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Let’s look at some stats about UK women in the workforce today with guest writer Polly Jones. What do the numbers mean?
On UK Women in the Workforce
Some big corporations recently came under fire for not enough commitment to women’s rights in the workplace. More emphasis is being placed on the gender pay gap and the perks that men often receive over women, prompting businesses to change their practices. However, many female rights campaigners are arguing that the progress is too slow and still too little. Here’s a look at the world of work in the UK today.
The UK’s Ageing Population
At present, the number of people aged 65 or over in the UK is more than it has ever been. However, this ageing population are not just enjoying a life of retirement. Many are still working way past retirement age, meaning that job roles are becoming more competitive than before.
In 2017, just over 18% of the UK’s population was age 65 or older. It’s predicted that once we reach 2046, that will rise to nearly 25%. This will undoubtedly increase the number of applicants applying for one job role, as the older generation hang onto theirs.
Education for Young Girls
It’s long been said that girls graduate tertiary education in higher percentages than boys. Why then, do they often find themselves in lower paying positions? Reports show that women earn just 77% of what men will earn in the exact same job role and field. This is mind-blowing considering the women are just as qualified for the role as men.
While it is encouraging to learn that girls are continuing to opt to enter higher education, it also means that the conversation of gender pay gap is still relevant.
Making Their Way into the Working World
In today’s society, there are 70% of UK women aged 16-64 in employment, a drastic change from just 53% in 1971. So, what happened? Perhaps it’s because there is more pressure to work. Plus, new mothers often feel the expectation to return back to work as soon as their maternity leave ends.
There’s not the same desire to be a ‘domestic housewife’ or ‘homemaker’ as there may have been in the 70’s. In 2014, 74.1% of UK women with children were in employment, comparing to 75% with no children.
Rights of UK Women in the Workforce
Considering women are returning to work immediately after maternity leave, it’s not out of the question to assume this must be a significantly long period of time. However, in the UK, Statutory Maternity Leave is just a year long. Interestingly, paternity leave is a mere 1-2 weeks of paid leave. This emphasises the slightly archaic views society may have about maternity and paternity leave.
Furthermore, of the women who do return to work, almost two thirds of them opt for flexible working arrangements to suit caring to their baby. In the same way that women can be discriminated against because they may have a baby in the future, any new parent who believes they’re not being treated fairly in the workplace can consult dispute resolution lawyers.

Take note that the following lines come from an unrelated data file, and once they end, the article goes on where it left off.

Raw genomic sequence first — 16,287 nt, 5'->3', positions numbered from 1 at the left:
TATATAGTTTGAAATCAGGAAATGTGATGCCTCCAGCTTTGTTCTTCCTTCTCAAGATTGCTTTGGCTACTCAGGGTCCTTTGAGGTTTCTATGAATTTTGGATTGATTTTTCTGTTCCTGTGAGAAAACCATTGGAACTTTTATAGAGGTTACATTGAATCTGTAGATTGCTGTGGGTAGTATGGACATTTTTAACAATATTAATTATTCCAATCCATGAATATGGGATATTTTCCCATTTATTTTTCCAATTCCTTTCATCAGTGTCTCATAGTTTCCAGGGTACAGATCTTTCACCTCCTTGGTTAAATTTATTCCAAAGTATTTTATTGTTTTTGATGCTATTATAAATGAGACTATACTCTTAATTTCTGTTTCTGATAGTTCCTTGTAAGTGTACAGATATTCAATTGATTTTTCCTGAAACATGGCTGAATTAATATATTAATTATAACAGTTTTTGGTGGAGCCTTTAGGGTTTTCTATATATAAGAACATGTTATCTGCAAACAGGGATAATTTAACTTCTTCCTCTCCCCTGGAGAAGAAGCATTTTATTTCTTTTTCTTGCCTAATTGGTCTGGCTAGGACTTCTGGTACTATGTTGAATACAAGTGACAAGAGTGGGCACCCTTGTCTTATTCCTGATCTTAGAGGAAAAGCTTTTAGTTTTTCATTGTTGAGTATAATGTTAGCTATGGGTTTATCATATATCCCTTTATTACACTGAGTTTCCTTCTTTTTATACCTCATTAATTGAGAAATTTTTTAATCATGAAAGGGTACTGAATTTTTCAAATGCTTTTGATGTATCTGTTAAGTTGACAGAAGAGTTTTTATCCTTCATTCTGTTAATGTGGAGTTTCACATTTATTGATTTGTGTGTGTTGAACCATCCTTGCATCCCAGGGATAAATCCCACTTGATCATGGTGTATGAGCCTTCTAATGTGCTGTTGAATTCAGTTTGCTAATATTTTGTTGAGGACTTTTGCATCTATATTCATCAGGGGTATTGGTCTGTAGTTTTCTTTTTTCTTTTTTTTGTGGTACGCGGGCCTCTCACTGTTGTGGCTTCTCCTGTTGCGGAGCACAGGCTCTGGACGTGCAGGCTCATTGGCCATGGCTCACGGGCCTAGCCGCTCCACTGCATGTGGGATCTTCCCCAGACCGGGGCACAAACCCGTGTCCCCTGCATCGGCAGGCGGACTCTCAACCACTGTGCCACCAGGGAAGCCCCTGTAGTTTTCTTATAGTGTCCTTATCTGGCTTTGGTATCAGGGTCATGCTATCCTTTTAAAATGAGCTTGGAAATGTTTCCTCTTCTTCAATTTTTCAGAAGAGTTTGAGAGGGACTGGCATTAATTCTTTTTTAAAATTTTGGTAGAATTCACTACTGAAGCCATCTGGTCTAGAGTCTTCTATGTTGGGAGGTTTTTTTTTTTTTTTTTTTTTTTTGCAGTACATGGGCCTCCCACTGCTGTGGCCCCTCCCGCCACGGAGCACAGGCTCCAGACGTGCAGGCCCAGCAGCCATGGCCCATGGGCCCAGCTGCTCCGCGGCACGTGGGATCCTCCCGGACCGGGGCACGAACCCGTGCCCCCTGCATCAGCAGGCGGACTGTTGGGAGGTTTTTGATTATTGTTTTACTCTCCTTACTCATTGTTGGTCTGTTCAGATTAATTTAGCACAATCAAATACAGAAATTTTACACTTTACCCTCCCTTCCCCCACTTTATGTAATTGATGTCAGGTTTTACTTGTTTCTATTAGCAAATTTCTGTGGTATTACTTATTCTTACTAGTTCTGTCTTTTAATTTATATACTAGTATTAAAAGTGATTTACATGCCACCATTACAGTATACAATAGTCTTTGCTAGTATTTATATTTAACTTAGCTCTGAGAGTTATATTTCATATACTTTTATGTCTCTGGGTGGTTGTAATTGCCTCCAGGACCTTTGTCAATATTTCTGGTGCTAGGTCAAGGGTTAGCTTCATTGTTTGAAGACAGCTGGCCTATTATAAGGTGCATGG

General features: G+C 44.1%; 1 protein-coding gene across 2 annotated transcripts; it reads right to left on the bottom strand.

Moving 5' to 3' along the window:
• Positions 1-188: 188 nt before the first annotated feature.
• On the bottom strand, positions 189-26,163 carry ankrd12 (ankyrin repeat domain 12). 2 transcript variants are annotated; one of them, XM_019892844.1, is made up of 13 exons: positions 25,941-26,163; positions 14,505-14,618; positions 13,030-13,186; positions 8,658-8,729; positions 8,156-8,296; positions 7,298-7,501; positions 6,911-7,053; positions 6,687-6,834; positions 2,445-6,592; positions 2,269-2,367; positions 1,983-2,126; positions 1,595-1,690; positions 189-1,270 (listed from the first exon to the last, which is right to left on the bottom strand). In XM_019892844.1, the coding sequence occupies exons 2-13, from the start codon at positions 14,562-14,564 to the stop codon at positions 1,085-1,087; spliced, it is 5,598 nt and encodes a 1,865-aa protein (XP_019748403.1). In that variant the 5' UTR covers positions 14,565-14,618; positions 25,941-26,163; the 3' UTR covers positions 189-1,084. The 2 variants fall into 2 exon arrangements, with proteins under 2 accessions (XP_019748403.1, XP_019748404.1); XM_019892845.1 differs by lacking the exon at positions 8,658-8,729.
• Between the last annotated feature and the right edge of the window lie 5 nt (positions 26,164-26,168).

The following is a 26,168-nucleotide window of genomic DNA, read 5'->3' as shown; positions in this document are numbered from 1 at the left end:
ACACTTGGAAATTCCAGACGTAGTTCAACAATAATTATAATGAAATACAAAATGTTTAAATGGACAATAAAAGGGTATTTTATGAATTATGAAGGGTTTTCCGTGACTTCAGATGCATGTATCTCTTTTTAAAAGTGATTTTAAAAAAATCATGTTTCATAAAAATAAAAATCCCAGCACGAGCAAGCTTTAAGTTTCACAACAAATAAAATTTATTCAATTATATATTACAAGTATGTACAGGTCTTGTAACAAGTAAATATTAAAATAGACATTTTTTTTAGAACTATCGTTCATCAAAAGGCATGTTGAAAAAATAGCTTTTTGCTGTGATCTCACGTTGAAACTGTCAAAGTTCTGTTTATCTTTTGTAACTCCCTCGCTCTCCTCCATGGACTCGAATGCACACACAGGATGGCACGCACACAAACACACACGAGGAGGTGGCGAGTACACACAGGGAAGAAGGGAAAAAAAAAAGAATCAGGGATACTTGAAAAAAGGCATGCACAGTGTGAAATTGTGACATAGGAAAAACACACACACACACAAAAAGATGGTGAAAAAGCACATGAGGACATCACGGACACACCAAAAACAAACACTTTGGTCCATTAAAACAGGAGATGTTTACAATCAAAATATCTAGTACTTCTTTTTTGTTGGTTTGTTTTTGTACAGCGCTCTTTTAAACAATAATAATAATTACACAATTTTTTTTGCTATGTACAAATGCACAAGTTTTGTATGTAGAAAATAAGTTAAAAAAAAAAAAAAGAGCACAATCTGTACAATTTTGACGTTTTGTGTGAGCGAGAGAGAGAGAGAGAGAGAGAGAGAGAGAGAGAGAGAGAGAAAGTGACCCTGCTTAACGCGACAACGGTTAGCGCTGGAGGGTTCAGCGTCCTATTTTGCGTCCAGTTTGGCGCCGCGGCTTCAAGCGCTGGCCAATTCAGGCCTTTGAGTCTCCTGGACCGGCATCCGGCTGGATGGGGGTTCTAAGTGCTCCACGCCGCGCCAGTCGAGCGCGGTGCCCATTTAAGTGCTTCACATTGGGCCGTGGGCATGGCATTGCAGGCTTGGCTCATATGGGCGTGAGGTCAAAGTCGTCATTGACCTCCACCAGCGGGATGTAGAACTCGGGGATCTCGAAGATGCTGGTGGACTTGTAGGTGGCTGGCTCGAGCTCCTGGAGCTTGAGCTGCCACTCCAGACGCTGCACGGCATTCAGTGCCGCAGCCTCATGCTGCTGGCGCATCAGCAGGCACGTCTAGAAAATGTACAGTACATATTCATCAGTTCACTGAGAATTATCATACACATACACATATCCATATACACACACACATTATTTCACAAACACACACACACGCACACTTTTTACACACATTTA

They will be able to advise whether they’ve got a case. All UK employees have the right to ask for flexible working hours after 26 weeks of employment, no matter whether they have children or not.
Breaking the Glass Ceiling and Becoming a Leader
In order to break the glass ceiling, you must first acknowledge that it’s there. The main tell-tale signs that typically exist in the workforce are:
- Little diversity among the top-level managers
- Sexist, racist or other prejudice language being common across the organisation
- Resistance to change and innovation
- Pay gaps between male and female employees
Research over the past three decades supports the relationship between women’s representation in leadership positions and positive outcomes in organizations. Having female representation on boards of directors is positively related to a firms financial performance. Female CEOs have a direct association with ethical decision making, as per this interesting read from Forbes.
What About Leadership Roles?
We’re used to seeing a boardroom full of men in many of the world’s biggest companies, but this is improving. In the FTSE 250, there are only 8 all-made boards as women’s board representation has risen to 11% to 28% in the past decade. Although this is a cause for celebration, there is still a low percentage of women in leadership roles, at just 22% in 2018.
Such figures are set to rise, though, as more women fight back into positions of power within male-dominated companies. The government, businesses and society all have important roles to play in ensuring gender inequality is a thing of the past.
About Today’s Writer
Poppy Jones is a freelance writer for many different business and tech publications. With a range of knowledge in the business and tech sector, she is an avid researcher and writer in the field. When she’s not writing, you can find her taking long walks with her two dogs and watching Game of Thrones.
Your Thoughts on UK Women in the Workforce
Are any of these stats on UK women in the workforce different than what you expected? Why or why not?